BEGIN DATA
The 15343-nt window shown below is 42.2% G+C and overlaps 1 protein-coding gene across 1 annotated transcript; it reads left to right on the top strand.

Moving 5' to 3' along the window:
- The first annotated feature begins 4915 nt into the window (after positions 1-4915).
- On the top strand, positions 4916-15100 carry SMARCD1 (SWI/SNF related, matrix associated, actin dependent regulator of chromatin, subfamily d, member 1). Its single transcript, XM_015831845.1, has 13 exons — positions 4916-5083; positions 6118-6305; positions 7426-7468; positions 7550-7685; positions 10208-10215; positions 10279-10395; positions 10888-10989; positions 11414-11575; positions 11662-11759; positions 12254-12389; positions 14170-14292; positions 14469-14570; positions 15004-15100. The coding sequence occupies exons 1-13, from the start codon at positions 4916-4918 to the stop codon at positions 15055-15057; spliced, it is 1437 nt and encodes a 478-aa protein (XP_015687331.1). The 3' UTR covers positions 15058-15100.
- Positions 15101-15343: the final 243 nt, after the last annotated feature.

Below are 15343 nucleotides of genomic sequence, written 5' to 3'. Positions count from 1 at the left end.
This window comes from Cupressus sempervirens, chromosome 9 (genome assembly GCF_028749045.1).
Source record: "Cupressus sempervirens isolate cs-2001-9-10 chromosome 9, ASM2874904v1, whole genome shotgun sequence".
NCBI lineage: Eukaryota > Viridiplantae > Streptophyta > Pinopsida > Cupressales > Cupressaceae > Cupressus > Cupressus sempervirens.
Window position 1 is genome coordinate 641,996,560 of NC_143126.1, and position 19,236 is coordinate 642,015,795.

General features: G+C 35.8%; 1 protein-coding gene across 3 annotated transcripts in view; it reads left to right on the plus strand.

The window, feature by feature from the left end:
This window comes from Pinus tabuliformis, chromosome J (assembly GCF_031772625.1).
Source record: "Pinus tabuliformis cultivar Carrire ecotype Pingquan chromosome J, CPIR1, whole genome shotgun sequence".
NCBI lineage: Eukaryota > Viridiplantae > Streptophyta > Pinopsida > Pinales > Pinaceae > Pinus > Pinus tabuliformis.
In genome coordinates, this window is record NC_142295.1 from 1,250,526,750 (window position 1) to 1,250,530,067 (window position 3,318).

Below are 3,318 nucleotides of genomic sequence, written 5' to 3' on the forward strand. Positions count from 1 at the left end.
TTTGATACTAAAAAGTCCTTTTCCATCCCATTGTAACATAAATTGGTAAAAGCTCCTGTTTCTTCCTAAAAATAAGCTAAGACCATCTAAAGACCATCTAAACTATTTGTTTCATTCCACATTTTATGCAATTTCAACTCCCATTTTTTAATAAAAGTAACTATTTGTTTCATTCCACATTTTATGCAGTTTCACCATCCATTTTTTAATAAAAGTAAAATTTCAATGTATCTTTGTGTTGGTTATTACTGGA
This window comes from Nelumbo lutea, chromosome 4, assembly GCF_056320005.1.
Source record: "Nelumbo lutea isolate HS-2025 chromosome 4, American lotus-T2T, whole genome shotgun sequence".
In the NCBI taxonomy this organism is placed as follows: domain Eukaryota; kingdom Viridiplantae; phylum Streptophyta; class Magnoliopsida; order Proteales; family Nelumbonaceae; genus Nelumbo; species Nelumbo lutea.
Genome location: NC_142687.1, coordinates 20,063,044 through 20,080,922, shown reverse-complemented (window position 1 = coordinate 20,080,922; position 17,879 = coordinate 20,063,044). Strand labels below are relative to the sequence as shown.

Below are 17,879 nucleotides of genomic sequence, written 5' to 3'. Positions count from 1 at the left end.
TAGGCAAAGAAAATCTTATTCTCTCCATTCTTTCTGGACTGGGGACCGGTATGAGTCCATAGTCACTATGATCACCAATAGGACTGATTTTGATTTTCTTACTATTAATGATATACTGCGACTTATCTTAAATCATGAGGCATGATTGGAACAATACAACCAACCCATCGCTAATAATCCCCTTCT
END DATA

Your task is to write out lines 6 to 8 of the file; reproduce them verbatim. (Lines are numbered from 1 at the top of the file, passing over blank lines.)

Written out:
Below are 15343 nucleotides of genomic sequence, written 5' to 3'. Positions count from 1 at the left end.
This window comes from Cupressus sempervirens, chromosome 9 (genome assembly GCF_028749045.1).
Source record: "Cupressus sempervirens isolate cs-2001-9-10 chromosome 9, ASM2874904v1, whole genome shotgun sequence".